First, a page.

The decree from Bishop David P. Talley said the decision was made “with the health and safety of God’s children, families, teachers, employees, parishioners and neighbors being of the utmost importance to us across West Tennessee.”

The directive is effective immediately and to remain in place until further notice. “I also instruct pastors to suspend celebration of all public masses until further notice,” Talley’s notice said.

Priests in the diocese are celebrating Mass without a congregation “for all of the faithful of Memphis and the entire church,” Talley said.

Limited action for Tennessee General Assembly

All remaining legislative business of the Tennessee General Assembly will be limited to “fulfilling our constitutional requirement of passing a balanced budget, and any associated actions that will ensure Tennessee can keep its doors open.”

Gov. Bill Lee, Lt. Gov. Randy McNally and Speaker Cameron Sexton made that announcement in a statement issued Monday afternoon.

“The latest guidance from both the CDC and Department of Health requires us to take unprecedented action,” the trio said in the statement. “Passing an amended budget now and recessing will allow the General Assembly to focus on an immediate plan of action, while still determining needs down the road.

“This pathway forward should only be reserved for extraordinary circumstances. We will continue operating out of an abundance of caution and take additional action if it becomes necessary.”

According the released statement the approach being taken accounts for “the unique public health challenges this complex virus presents, as well as the economic disruption likely to occur as a result of its spread.”

Update from the mayor’s office (March 16)

The leadership of all local hospitals and the Shelby County Health Department were convened Monday morning (March 16) to discuss “our plans moving forward to ensure we’re all working together and all lines of communication are open,” said Mayor Jim Strickland in a coronavirus (COVID-19) update.

There also was a called meeting with Memphis Tourism, Memphis Restaurant Association, and the Metropolitan Memphis Hotel Lodging Association, Strickland said, noting that, “They are in the process of developing protocols, but many restaurants are already following CDC guidelines of social distancing and other recommendations. ”

Meanwhile, the administration is continue to encourage to-go orders and support for local restaurants and their staffs.

“To help with this, we have decided to provide on-street parking relief exclusively for food delivery vehicles at various restaurant locations Downtown and Midtown where parking meters are installed,” Strickland said in the update.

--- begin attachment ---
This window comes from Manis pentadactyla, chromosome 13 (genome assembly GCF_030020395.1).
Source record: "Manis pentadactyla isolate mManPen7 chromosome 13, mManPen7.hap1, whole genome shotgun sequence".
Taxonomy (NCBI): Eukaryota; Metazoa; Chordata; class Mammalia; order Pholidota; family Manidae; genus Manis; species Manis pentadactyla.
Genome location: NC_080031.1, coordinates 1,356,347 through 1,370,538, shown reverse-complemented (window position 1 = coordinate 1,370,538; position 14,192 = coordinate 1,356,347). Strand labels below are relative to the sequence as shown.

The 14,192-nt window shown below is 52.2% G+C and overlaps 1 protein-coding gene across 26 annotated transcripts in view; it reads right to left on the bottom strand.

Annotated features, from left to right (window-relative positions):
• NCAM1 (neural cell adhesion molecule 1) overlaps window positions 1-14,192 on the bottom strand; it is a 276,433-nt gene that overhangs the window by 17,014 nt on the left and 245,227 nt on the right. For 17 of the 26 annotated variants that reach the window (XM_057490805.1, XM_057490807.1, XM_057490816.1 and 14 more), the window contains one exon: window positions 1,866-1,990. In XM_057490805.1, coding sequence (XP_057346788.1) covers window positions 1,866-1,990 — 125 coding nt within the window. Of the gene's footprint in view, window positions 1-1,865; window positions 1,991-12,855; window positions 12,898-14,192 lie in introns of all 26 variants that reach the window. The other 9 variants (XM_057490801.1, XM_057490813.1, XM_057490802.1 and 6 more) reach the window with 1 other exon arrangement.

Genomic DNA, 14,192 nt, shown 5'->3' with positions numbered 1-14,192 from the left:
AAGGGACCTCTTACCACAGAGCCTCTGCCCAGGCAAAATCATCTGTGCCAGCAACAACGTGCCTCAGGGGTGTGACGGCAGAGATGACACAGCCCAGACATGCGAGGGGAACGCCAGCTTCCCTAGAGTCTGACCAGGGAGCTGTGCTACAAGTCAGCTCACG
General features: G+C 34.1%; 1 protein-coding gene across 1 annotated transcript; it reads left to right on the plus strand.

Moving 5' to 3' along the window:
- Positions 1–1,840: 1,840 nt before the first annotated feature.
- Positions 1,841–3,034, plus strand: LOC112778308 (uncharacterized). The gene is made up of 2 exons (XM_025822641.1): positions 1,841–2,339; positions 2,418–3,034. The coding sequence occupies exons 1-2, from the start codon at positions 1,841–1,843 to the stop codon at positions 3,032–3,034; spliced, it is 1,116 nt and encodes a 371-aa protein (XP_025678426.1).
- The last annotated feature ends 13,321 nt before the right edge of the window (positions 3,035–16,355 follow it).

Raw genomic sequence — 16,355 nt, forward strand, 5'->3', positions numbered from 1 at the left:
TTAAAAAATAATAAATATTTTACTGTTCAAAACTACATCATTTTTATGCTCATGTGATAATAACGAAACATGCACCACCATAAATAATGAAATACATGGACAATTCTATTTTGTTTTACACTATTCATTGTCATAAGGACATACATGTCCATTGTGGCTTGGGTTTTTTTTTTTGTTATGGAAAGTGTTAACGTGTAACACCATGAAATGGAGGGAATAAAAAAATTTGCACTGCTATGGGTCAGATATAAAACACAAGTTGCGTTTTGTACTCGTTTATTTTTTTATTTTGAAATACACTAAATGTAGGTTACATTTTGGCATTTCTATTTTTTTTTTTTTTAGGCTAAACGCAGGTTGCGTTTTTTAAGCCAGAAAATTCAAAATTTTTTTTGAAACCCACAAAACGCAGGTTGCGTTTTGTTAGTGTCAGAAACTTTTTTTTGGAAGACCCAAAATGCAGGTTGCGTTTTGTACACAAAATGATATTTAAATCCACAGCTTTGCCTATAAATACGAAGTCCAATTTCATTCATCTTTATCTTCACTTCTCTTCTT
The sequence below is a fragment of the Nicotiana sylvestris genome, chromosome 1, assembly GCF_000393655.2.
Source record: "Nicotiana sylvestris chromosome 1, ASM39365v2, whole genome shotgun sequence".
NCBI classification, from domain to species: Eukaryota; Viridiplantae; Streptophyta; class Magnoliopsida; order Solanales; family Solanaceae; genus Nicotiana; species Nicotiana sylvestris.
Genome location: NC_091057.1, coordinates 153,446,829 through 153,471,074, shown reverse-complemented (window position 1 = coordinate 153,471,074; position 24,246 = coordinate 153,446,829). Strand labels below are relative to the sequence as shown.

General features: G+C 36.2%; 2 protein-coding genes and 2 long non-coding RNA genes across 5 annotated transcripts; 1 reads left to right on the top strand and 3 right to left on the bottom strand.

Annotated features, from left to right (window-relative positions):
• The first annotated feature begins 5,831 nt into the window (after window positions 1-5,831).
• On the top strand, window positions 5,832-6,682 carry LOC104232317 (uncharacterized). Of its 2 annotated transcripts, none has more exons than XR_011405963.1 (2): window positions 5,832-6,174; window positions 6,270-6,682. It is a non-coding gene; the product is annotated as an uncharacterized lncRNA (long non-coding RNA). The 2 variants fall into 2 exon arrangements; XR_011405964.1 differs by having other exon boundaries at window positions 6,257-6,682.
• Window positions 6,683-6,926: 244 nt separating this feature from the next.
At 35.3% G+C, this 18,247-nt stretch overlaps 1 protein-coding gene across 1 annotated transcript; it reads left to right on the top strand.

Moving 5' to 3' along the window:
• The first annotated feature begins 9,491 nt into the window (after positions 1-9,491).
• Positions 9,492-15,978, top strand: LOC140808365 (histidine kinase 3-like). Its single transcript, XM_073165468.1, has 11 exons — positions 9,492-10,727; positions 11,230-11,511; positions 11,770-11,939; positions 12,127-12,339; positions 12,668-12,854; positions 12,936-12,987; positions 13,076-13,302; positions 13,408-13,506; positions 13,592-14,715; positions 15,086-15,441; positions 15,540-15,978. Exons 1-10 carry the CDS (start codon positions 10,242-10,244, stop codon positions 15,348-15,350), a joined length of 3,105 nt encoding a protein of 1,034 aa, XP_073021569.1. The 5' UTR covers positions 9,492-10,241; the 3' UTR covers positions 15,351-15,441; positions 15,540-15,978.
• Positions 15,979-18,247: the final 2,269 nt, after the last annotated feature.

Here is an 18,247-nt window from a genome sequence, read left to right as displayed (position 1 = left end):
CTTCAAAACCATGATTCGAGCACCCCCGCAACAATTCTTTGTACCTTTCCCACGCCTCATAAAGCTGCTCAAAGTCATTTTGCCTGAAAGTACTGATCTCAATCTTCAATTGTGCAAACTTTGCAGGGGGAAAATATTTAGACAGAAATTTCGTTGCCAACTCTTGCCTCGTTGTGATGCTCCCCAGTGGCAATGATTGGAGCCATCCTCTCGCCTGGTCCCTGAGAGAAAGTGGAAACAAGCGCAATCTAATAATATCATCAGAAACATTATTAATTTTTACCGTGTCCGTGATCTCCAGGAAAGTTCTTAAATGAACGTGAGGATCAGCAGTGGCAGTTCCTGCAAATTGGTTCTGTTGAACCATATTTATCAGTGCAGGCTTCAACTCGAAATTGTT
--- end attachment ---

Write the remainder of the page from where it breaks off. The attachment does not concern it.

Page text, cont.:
“Until further notice, we are relaxing enforcement at metered parking spaces, allowing on-street parking at no charge in front of restaurants. Please note that all restricted parking areas will remain in effect during this time to ensure public safety.

On Sunday, it was announced that starting Wednesday (March 18th), libraries and community centers will be closed until further notice.

“Parks and Golf courses will remain open, and parks will have additional programming for children,” according to the announcement. “The closing of our community centers will not affect food delivery to SCS students while their schools are closed.”

The daily briefing on the public health emergency also yielded this Shelby County Health Department update on quarantine numbers:

  • 123 people are currently under quarantine;
  • 18 tests pending;
  • Two positive tests; 11 cleared.

(For more information, visit Shelby County Health Department COVID-19. Call Center, 833-943-1658.)

 

NCRM shifts to close

The National Civil Rights Museum will temporarily CLOSE to the public beginning Tuesday, March 17 until further notice in response to the coronavirus (COVID-19).

“We recognize that this situation is extremely fluid and feel it necessary to halt operations to ensure the safety of our employees and guests,” museum officials said in released statement.

A casualty of closure will be the museum’s annual April 4th commemorative service. All public events and programming are cancelled during the closure.

As are others, museum officials point to health officials for more information regarding the public health emergency(COVID-19).

For Centers for Disease Control and Prevention (CDC) recommendations, visit https://bit.ly/2WgXhXL

Follow the Shelby County Health Department: https://bit.ly/2WlRO1R

The count in Tennessee

As of Sunday, Tennessee had 39 confirmed cases of coronavirus. Seventeen cases were in Davidson County, 14 were in Williamson County and two were in Shelby County. Single cases have been found in Campbell, Hamilton, Jefferson, Knox, Rutherford and Sullivan counties.

Oh brother(s)!

Thousands of bottles of hand sanitizer and packs of antibacterial wipes and medical masks have been donated after a failed attempt by two Tennessee brothers to resell them for profit during the U.S. coronavirus outbreak.